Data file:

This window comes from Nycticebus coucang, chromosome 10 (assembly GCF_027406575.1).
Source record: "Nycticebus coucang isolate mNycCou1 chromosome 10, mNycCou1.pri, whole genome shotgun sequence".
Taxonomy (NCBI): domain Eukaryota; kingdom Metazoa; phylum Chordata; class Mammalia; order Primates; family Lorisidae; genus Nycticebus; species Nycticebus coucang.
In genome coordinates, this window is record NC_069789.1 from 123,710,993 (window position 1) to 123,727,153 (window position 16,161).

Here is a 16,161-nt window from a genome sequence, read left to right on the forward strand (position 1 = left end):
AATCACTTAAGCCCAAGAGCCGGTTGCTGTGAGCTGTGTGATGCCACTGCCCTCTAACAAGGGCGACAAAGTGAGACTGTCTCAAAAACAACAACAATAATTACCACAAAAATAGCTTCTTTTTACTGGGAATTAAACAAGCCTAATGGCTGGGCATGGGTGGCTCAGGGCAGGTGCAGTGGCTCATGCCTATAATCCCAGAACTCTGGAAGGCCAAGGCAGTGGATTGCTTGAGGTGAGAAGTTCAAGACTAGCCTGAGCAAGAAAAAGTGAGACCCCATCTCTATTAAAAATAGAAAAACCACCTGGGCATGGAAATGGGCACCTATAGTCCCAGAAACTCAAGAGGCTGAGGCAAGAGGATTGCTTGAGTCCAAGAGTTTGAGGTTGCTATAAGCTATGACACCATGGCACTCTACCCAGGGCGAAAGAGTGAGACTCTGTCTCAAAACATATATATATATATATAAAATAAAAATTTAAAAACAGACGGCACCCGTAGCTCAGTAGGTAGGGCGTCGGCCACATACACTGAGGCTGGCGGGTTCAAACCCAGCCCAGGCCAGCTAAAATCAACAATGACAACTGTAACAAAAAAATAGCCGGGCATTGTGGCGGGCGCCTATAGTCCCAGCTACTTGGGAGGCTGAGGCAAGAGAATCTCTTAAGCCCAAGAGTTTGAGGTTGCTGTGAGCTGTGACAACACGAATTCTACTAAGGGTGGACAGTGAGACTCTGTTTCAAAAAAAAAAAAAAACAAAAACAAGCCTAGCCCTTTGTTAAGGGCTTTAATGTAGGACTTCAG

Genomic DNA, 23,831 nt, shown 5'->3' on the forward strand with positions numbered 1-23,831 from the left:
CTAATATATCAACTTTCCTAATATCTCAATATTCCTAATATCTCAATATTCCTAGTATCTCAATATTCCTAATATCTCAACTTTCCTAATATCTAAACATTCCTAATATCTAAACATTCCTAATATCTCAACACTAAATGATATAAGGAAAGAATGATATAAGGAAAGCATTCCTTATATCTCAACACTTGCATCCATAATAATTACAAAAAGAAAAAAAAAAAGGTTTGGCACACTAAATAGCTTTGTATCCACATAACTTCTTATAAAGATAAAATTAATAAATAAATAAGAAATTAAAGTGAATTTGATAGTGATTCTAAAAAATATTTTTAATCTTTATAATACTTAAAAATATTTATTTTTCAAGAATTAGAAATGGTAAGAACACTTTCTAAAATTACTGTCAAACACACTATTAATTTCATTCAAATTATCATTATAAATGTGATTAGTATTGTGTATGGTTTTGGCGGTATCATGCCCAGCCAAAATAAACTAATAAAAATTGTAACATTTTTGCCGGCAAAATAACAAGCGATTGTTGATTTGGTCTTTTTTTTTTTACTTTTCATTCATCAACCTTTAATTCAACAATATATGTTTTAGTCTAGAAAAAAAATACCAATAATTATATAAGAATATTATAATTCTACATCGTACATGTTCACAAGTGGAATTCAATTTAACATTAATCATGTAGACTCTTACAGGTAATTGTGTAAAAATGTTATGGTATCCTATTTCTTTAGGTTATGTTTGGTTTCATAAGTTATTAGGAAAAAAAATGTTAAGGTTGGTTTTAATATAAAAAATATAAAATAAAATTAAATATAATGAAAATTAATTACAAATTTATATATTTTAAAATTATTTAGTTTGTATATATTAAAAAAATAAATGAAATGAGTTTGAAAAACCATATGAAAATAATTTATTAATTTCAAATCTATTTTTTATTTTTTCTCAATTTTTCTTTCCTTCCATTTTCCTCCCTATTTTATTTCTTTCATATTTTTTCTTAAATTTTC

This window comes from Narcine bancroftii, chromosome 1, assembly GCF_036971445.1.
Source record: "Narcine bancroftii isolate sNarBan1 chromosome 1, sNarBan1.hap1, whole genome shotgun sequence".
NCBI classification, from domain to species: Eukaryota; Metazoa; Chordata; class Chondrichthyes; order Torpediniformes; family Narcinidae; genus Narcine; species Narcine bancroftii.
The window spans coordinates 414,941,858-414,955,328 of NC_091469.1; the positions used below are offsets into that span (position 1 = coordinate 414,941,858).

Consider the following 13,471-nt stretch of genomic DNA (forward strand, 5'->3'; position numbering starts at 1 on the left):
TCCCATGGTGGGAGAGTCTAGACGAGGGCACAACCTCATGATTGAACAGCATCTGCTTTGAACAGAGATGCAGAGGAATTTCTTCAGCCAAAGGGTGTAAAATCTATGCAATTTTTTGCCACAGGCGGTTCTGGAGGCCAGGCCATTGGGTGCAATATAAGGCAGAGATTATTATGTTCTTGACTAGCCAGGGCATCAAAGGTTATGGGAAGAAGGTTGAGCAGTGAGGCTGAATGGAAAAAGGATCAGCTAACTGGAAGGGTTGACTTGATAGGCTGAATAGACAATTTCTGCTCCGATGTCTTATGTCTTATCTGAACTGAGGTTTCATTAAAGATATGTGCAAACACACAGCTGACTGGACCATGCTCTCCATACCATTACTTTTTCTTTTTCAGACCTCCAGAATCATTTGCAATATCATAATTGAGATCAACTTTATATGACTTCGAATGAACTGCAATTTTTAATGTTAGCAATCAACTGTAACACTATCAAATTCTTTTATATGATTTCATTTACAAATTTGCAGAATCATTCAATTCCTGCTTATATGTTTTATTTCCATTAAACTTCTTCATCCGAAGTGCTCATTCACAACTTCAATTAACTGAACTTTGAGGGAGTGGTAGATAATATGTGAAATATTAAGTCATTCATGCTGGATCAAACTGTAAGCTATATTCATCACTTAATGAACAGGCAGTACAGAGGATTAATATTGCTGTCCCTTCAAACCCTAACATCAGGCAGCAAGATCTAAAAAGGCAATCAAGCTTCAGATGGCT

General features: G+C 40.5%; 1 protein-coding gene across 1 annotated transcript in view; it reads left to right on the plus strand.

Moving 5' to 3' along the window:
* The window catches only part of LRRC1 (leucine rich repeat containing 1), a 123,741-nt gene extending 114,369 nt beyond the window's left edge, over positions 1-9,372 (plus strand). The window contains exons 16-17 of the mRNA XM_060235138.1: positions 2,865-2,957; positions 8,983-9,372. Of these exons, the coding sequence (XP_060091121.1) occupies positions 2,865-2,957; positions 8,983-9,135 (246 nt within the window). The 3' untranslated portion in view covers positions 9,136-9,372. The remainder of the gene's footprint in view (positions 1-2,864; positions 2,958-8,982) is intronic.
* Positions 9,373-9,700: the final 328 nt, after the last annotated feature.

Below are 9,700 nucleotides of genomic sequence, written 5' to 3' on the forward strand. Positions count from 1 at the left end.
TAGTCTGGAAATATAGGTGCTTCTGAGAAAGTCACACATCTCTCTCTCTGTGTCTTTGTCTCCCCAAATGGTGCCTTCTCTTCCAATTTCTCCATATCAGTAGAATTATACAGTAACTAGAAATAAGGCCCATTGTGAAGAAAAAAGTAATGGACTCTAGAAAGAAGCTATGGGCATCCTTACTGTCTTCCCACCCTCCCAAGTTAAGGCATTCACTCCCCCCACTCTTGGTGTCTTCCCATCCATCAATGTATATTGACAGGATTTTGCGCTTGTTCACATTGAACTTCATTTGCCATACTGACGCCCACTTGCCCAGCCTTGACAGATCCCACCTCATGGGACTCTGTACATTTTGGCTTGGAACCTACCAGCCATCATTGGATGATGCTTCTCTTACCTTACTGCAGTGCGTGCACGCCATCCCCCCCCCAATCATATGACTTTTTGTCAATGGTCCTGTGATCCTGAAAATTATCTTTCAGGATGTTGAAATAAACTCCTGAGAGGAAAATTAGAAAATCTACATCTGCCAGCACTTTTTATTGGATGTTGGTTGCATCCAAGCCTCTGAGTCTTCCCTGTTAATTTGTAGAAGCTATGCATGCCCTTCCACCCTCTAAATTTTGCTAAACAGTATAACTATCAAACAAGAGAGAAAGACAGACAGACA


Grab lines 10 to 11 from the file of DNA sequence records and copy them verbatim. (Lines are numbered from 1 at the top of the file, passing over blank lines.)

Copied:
Source record: "Narcine bancroftii isolate sNarBan1 chromosome 1, sNarBan1.hap1, whole genome shotgun sequence".
NCBI classification, from domain to species: Eukaryota; Metazoa; Chordata; class Chondrichthyes; order Torpediniformes; family Narcinidae; genus Narcine; species Narcine bancroftii.